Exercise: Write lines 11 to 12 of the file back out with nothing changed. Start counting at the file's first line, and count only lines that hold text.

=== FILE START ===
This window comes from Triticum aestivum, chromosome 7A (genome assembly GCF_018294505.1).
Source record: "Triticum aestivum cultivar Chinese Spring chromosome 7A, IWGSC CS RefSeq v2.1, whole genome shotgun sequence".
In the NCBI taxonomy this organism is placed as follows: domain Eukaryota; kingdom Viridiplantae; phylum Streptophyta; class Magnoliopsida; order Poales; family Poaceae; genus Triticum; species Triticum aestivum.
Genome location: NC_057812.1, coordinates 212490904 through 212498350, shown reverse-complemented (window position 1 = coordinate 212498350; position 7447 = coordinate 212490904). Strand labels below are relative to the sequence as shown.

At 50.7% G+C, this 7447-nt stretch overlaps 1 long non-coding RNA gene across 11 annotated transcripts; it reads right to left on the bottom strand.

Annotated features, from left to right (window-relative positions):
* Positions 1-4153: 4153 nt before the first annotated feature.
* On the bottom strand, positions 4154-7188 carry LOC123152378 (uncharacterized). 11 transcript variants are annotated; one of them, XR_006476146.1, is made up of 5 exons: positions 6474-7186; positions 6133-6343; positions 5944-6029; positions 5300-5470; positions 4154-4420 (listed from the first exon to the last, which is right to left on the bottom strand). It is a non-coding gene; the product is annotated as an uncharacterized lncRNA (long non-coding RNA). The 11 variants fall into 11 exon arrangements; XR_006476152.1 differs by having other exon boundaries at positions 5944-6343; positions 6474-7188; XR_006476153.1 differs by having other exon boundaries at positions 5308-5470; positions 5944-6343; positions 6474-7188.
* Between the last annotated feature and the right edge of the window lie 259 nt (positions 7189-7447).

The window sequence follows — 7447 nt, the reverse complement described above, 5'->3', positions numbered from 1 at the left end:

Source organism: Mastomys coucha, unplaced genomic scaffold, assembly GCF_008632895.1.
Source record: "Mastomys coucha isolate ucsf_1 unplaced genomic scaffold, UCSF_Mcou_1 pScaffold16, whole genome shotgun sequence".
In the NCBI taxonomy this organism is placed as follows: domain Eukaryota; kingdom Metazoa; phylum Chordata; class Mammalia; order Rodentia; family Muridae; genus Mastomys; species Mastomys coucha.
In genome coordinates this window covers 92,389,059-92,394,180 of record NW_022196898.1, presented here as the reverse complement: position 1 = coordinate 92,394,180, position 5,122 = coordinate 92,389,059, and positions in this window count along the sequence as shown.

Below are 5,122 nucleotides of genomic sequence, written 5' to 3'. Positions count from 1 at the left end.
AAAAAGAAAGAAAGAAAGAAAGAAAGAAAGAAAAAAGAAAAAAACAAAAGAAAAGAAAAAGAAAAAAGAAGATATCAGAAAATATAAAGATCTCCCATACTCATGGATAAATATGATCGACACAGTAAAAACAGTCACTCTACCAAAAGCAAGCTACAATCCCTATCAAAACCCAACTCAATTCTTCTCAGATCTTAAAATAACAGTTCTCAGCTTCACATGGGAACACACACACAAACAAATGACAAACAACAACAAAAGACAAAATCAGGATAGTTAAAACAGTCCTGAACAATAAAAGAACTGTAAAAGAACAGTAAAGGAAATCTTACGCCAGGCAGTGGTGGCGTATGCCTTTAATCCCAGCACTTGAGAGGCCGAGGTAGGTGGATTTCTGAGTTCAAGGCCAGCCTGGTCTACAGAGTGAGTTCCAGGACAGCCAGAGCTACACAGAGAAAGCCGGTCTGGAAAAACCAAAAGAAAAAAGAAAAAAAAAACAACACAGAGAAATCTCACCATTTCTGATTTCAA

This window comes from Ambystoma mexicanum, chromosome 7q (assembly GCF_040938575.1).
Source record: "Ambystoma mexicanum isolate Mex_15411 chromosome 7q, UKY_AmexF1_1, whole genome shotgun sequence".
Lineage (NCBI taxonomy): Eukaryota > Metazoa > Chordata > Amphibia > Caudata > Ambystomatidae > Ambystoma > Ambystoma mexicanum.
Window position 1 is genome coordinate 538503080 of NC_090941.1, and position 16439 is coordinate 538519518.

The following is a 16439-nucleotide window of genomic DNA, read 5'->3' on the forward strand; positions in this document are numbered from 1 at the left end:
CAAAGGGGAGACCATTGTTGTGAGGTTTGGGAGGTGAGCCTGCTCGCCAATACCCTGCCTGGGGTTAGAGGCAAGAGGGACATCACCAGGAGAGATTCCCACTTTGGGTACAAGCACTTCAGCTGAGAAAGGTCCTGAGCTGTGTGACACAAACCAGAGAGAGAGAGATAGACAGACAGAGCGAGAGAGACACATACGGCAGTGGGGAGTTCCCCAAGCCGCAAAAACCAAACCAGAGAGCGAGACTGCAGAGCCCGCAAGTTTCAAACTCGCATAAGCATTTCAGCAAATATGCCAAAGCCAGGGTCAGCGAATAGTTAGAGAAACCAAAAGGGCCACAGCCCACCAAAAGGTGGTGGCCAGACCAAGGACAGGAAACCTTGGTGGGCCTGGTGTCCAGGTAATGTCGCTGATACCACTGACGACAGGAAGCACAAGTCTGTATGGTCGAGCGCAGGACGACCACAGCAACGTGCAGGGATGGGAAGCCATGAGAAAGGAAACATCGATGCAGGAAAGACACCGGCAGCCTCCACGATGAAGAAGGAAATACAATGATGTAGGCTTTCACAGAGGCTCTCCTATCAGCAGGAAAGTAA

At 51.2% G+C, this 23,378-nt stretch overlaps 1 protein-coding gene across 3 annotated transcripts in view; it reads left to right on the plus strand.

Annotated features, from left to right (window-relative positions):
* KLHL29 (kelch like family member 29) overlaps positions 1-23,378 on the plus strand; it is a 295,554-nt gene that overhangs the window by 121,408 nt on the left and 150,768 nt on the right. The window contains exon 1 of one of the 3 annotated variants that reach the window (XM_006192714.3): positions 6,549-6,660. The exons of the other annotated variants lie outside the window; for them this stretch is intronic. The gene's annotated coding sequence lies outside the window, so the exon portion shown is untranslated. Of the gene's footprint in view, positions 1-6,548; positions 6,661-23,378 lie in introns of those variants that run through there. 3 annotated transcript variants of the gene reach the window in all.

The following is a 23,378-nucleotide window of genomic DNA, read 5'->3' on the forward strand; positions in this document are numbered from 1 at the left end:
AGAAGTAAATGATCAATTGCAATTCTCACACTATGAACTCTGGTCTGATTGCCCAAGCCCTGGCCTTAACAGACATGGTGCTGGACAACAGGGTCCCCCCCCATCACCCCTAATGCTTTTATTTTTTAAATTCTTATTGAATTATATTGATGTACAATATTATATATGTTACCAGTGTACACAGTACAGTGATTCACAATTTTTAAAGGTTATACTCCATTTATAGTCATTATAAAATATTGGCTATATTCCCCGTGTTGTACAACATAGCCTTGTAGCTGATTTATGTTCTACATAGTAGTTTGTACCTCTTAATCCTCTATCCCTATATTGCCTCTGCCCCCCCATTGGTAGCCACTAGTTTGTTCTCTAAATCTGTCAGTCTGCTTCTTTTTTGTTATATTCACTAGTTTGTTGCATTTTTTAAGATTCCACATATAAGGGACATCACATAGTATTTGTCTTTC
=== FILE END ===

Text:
Source organism: Mastomys coucha, unplaced genomic scaffold, assembly GCF_008632895.1.
Source record: "Mastomys coucha isolate ucsf_1 unplaced genomic scaffold, UCSF_Mcou_1 pScaffold16, whole genome shotgun sequence".